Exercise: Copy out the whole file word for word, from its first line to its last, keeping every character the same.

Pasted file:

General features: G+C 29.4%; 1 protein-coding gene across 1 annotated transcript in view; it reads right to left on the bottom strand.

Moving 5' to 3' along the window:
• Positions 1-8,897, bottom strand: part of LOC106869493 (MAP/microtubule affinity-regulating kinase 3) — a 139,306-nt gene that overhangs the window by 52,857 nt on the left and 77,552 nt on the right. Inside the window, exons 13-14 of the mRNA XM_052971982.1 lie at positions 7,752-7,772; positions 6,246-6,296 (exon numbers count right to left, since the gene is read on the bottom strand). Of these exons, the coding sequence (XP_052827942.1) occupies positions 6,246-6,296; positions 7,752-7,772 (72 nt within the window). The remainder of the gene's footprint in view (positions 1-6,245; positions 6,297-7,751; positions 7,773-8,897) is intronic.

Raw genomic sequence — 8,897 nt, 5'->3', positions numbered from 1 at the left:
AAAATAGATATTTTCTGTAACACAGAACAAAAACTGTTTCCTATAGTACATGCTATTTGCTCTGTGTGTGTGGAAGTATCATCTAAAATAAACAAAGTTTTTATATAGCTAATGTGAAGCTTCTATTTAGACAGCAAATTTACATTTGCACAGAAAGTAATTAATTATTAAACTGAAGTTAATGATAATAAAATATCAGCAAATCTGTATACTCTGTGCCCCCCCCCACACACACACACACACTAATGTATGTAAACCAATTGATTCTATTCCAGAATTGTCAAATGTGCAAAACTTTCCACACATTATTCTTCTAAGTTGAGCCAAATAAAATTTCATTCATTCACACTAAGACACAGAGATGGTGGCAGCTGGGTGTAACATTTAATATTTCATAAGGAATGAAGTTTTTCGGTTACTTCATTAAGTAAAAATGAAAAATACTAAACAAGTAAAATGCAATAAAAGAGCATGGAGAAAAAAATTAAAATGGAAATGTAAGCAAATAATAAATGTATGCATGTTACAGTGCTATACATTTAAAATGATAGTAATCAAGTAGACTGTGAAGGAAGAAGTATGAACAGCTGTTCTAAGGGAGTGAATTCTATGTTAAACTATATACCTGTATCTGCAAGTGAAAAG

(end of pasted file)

General features: G+C 29.4%; 1 protein-coding gene across 1 annotated transcript in view; it reads right to left on the bottom strand.

Moving 5' to 3' along the window:
• Positions 1-8,897, bottom strand: part of LOC106869493 (MAP/microtubule affinity-regulating kinase 3) — a 139,306-nt gene that overhangs the window by 52,857 nt on the left and 77,552 nt on the right. Inside the window, exons 13-14 of the mRNA XM_052971982.1 lie at positions 7,752-7,772; positions 6,246-6,296 (exon numbers count right to left, since the gene is read on the bottom strand). Of these exons, the coding sequence (XP_052827942.1) occupies positions 6,246-6,296; positions 7,752-7,772 (72 nt within the window). The remainder of the gene's footprint in view (positions 1-6,245; positions 6,297-7,751; positions 7,773-8,897) is intronic.

Raw genomic sequence — 8,897 nt, 5'->3', positions numbered from 1 at the left:
AAAATAGATATTTTCTGTAACACAGAACAAAAACTGTTTCCTATAGTACATGCTATTTGCTCTGTGTGTGTGGAAGTATCATCTAAAATAAACAAAGTTTTTATATAGCTAATGTGAAGCTTCTATTTAGACAGCAAATTTACATTTGCACAGAAAGTAATTAATTATTAAACTGAAGTTAATGATAATAAAATATCAGCAAATCTGTATACTCTGTGCCCCCCCCCACACACACACACACACTAATGTATGTAAACCAATTGATTCTATTCCAGAATTGTCAAATGTGCAAAACTTTCCACACATTATTCTTCTAAGTTGAGCCAAATAAAATTTCATTCATTCACACTAAGACACAGAGATGGTGGCAGCTGGGTGTAACATTTAATATTTCATAAGGAATGAAGTTTTTCGGTTACTTCATTAAGTAAAAATGAAAAATACTAAACAAGTAAAATGCAATAAAAGAGCATGGAGAAAAAAATTAAAATGGAAATGTAAGCAAATAATAAATGTATGCATGTTACAGTGCTATACATTTAAAATGATAGTAATCAAGTAGACTGTGAAGGAAGAAGTATGAACAGCTGTTCTAAGGGAGTGAATTCTATGTTAAACTATATACCTGTATCTGCAAGTGAAAAG